We want to share with the RSEA community these messages from FAS Dean Claudine Gay and GSAS Dean Emma Dench:
Dear FAS Community,
Many of us woke up yesterday to the horrific news of the vicious and deadly attack in Atlanta, the latest in a wave of increasing violence targeting the Asian, Asian-American, and Pacific Islander community. After a year of unprecedented loss and trauma, it stuns me to silence to witness once again how misplaced fears and prejudice can be weaponized to wreak havoc in our time. My heart breaks for the families and friends who lost loved ones on Tuesday night, and for the millions in the AAPI community who don’t feel safe today because of the possibility of racist violence, and the ongoing scapegoating that fuels it.
This violence has a history. From Chinese Exclusion to the nativist rhetoric amplified during the pandemic, anti-Asian hostility has deep roots in American culture, and remains an ever-present threat to the safety and well-being of family and friends, neighbors and colleagues, regardless of citizenship. As a society it is past time to reckon with a history that has denied Asian-Americans the respect and dignity that is a shared birthright. Until we confront it, and until we commit to the necessary work of repair, we will never achieve the promise of a more perfect union.
Our institutional commitment to truth and the advancement of knowledge means we have a role to play in fighting the false narratives that drive racist violence. We stand in solidarity with the members of the AAPI community here at Harvard and across the nation, and we recognize that this struggle belongs to all of us.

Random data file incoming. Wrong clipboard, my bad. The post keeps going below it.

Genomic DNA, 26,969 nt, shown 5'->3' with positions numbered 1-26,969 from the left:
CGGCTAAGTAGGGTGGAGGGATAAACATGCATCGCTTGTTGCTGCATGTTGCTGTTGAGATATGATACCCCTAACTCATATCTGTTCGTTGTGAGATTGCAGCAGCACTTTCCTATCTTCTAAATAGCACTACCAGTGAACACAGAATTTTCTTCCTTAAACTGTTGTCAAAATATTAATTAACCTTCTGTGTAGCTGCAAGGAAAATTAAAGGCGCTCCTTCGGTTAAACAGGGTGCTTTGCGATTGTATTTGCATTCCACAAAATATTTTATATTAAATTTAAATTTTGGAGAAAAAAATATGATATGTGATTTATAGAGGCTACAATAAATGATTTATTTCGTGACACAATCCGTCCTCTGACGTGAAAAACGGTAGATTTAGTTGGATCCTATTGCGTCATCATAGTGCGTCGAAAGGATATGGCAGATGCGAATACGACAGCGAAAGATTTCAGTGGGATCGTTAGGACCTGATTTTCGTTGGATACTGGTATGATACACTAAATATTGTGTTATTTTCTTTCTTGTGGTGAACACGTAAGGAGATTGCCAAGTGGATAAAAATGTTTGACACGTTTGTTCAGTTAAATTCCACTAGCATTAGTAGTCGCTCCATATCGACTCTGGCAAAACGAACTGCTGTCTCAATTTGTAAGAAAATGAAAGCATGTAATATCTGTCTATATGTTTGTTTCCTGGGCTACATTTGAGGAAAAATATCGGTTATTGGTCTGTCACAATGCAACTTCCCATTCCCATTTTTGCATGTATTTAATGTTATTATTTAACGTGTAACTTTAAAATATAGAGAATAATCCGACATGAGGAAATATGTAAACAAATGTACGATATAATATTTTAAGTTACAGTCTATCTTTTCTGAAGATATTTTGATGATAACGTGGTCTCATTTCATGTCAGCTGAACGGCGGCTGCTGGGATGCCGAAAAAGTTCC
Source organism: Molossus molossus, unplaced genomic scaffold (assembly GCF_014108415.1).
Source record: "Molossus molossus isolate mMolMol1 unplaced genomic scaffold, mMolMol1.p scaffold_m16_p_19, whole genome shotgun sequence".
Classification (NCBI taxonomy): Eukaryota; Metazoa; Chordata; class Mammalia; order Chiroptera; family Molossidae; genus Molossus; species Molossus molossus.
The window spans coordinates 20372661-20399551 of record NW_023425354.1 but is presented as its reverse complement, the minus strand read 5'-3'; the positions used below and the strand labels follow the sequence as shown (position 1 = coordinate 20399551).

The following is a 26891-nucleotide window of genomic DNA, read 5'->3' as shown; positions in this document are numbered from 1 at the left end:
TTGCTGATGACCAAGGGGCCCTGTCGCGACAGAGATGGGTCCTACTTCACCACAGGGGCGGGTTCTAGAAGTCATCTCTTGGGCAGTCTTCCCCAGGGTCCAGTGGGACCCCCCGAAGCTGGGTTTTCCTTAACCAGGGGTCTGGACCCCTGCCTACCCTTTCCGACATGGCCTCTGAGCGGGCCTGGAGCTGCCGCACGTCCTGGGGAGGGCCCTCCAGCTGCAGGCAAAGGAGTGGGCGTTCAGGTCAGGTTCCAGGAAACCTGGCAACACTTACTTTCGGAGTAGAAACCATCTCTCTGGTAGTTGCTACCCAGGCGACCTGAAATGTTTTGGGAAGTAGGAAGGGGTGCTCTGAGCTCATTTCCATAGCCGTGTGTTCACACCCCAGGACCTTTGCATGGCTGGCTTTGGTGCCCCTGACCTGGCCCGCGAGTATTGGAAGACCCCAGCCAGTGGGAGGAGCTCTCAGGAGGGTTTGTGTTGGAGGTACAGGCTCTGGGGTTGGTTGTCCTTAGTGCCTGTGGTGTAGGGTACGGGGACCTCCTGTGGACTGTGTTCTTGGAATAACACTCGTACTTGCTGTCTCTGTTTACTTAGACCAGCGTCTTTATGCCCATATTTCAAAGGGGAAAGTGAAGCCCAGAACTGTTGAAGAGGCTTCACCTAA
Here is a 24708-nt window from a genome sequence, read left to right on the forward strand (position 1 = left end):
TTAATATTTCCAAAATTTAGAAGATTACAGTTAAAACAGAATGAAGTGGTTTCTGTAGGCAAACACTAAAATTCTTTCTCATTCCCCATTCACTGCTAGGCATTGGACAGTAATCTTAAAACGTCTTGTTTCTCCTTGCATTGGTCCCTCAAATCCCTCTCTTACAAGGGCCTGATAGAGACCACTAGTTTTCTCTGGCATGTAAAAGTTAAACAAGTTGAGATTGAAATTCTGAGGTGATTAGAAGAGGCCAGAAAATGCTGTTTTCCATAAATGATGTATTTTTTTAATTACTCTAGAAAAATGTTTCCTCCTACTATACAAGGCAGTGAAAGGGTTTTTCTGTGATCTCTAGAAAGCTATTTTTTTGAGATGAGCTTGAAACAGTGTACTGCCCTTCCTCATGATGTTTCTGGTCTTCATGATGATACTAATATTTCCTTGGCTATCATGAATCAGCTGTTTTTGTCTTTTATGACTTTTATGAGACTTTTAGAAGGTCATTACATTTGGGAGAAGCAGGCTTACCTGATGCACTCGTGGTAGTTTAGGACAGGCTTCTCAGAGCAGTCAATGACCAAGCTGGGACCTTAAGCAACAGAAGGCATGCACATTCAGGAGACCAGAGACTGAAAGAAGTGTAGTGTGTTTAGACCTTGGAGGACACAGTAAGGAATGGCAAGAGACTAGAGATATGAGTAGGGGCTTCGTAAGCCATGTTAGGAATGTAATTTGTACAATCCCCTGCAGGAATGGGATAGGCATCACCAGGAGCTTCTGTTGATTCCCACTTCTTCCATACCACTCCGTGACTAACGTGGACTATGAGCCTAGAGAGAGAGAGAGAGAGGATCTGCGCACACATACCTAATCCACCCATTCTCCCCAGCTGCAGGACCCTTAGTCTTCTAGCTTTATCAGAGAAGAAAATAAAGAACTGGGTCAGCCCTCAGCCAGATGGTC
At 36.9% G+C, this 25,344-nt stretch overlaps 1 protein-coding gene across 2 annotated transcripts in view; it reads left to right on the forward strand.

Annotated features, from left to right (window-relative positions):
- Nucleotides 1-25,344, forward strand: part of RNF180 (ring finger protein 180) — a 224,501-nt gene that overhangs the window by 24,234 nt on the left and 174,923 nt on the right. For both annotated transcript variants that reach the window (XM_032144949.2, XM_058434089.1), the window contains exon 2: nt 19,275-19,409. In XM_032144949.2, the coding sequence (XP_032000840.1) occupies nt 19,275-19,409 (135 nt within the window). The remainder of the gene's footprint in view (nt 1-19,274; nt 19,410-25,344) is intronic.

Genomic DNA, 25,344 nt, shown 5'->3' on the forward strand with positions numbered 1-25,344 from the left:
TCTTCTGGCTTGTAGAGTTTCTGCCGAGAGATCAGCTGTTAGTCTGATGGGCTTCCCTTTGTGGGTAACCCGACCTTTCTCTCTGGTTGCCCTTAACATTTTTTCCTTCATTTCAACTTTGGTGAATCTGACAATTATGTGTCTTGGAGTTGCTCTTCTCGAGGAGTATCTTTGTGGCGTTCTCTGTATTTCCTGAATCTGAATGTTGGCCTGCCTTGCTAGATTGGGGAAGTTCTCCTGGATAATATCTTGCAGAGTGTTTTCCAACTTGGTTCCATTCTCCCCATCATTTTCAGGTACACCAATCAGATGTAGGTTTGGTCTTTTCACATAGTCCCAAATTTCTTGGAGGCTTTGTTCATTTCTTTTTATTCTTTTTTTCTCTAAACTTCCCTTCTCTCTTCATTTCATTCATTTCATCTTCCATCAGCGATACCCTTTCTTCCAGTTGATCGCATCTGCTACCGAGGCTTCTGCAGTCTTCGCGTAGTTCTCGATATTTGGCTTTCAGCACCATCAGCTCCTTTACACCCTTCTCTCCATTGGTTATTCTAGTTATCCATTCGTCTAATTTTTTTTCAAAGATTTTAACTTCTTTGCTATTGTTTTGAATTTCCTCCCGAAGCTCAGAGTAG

Edgerley Family Dean of the Faculty of Arts and Sciences
Dear GSAS Students,
It is appalling that during the greatest public health emergency the world has faced since the 1918 Influenza pandemic, many in the United States have decided to turn to false narratives and the hate they engender by attacking Asians, Asian Americans, and Pacific Islanders. Whether they take the shape of physical violence, verbal harassment, or silent gestures, these acts diminish us as a nation.
Harvard is not immune to this flawed rhetoric, and I believe it is important to reaffirm GSAS’s commitment to creating an inclusive community free from harassment and discrimination. Every member of our community—students, faculty, and staff—deserves to thrive. Harassment of any kind has no place here.
We have a responsibility to condemn the horrible actions against the Asian, Asian American, and Pacific Islander community, to counter them, and to support one another. By doing this, by joining together, we send a message that hate is not welcome here.
With all best wishes,
Dean of the Graduate School of Arts and Sciences